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Date: August 5th 1945
Mother and Father
Joseph Moore

R-208467 L.A.C. MOORE, J.L.
#436 SQDN. R.C.A.F.
Aug. 5/45

Dear Mom & Dad,

Many thanks for your letters of July 18 and 23 which I received last night. I didn't answer them right away because I had to go to bed early, being on different work now where we must rise at 4.30 A.M. (ugh!) I'm so glad to hear that Jim is home. Will he be able to get stationed near home pending his discharge? I guess you are all glad to have him for a month anyway. I don't mean to criticize Jim but his ideas of where I am & what I am doing here are way off beam. Those clippings and pictures I have sent you are more accurate. I have wondered too, from the things Margaret has written, just what Jim told her about me. I haven't heard from her for three weeks now by the way, so perhaps she has grown tired of waiting and writing. I know I shouldn't think about anything seriously until I see her again, but it's awfully tough. Maybe, the mail has just been held up. So Cliff is in the Army at last. I'll bet he's glad. From his letters he was getting pretty bored at the Car Works. I wonder if he'll end up in Japan or Europe. I may see him if it's the latter. The name of the instructor at the club is Alf Spittles but he lives in the east end. The club is at his brothers place on King West. Dad might know his brother Fred Spittles, for he is a fireman at the station beside Brown-Boggs. I don't think they have a phone. All I asked you to do was to slow down sometime on your way to Aunt Reta's and notice the house number. There's a club sign on the verandah. It's opposite Dromore Crescent. If there's no sign, just forget about it, because he may have closed the club because most of the fellows are gone. I'm glad to hear the bonds are reaching you okay. I was going to increase my assignment now that I have my "A" group, but it has not come through the red tape of Bombay accounts yet. I got it in December, so it will start January 1st, I think. It will be quite a lot of back-pay when I do get it. Tell Jim I still hear from Roger in Bombay and that Sgt. Webster is on his way home, (he's a friend of one of Jim's friends in London.) I'm glad to hear that Aunt Clara got my letter. It's too bad your weather has been disagreeable, and the fruit hasn't been so good. The weather's still the same here, about one dry day a week. We had a good show a while ago, "Meet Me In St. Louis". We sit out in the field on gas cans huddled up in our monsoon capes and bush hats, with our rubber boots in about 3" of mud & water. I think I'd fall asleep now, in a comfortable theatre. So Aunt Eva is refurnishing their house, eh? My, My! Thanks for including my name on the wedding gift. I had an idea I was about to be disowned a while back. Well, I'm going for a swim in the briny now, rain or no rain. I haven't been able to go for a few days. Everybody's got a prickly heat rash and it's really bad in this country. The salt water is supposed to be good for it, however. So long till next time, --Your loving son,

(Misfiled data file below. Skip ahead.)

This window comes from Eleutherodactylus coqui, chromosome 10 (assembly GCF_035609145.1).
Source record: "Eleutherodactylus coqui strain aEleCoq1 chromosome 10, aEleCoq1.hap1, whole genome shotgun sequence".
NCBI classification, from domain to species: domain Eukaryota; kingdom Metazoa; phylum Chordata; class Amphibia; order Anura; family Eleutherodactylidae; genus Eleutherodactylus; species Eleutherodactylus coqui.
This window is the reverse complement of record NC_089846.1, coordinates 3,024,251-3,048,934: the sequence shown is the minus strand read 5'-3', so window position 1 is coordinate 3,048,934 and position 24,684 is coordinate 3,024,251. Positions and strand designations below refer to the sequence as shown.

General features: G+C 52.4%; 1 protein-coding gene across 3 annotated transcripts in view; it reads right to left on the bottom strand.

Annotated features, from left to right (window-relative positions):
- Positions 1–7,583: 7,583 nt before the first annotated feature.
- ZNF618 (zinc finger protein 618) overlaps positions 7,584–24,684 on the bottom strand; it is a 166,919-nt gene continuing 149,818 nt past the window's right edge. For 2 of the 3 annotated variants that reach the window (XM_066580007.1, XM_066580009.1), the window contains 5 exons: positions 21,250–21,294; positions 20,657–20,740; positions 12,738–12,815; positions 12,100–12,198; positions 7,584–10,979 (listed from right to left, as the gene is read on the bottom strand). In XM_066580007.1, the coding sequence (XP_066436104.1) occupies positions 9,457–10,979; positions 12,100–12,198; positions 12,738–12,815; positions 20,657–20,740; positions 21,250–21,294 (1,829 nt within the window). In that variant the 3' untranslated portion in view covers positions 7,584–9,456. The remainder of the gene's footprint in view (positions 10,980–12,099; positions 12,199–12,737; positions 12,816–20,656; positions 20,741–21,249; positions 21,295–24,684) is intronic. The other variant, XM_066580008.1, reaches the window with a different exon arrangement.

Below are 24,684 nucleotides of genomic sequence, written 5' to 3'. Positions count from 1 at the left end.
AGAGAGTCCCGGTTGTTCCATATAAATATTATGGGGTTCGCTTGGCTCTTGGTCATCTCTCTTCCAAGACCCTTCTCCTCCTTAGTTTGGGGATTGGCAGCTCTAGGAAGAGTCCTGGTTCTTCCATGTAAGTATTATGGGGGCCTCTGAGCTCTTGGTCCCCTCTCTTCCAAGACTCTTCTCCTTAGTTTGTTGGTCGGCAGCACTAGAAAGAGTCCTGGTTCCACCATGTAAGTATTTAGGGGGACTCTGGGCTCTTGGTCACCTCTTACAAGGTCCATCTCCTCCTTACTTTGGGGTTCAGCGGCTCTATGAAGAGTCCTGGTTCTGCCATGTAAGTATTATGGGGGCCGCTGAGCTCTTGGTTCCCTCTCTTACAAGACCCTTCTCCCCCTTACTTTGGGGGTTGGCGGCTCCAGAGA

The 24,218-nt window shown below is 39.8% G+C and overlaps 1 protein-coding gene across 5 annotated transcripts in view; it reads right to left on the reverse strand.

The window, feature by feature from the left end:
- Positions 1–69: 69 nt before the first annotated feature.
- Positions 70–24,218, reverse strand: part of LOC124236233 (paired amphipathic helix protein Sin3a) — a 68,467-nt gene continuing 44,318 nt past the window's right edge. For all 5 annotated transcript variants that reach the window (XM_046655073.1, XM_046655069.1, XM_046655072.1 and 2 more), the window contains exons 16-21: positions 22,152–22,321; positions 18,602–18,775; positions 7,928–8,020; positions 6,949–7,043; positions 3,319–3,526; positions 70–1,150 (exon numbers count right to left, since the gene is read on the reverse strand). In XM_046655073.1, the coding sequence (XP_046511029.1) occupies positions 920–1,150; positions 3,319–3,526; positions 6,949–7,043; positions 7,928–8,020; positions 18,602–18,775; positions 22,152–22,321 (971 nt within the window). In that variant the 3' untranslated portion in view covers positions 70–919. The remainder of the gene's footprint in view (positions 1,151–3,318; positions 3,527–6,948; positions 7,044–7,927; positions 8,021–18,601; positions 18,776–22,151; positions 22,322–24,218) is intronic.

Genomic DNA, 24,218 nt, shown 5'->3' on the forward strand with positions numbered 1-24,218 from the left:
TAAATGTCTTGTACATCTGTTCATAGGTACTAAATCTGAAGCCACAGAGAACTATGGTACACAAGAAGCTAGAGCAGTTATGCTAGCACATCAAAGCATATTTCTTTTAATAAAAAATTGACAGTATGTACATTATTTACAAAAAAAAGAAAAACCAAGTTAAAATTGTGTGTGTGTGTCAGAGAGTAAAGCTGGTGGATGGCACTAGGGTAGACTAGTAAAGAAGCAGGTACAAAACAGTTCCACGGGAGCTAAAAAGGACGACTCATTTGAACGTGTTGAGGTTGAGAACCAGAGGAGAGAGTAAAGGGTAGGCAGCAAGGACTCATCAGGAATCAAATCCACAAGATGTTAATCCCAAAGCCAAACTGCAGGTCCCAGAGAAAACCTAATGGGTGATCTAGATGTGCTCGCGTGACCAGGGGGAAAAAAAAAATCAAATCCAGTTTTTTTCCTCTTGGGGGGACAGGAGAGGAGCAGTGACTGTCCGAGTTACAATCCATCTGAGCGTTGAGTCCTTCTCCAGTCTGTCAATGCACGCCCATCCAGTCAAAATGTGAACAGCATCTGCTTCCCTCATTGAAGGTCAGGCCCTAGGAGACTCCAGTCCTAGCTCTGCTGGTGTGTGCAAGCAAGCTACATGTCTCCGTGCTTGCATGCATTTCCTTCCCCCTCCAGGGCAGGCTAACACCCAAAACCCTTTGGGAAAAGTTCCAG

I'm sorry I forgot to wish Jim a Happy Birthday in my last letter to him. Please give him my belated greetings. I didn't even realize it was August until today, or rather yesterday when I got your letters and I automatically started to figure out how long they took. Those and a letter from another girl I met in England were the first in about three weeks.

-- Joe.

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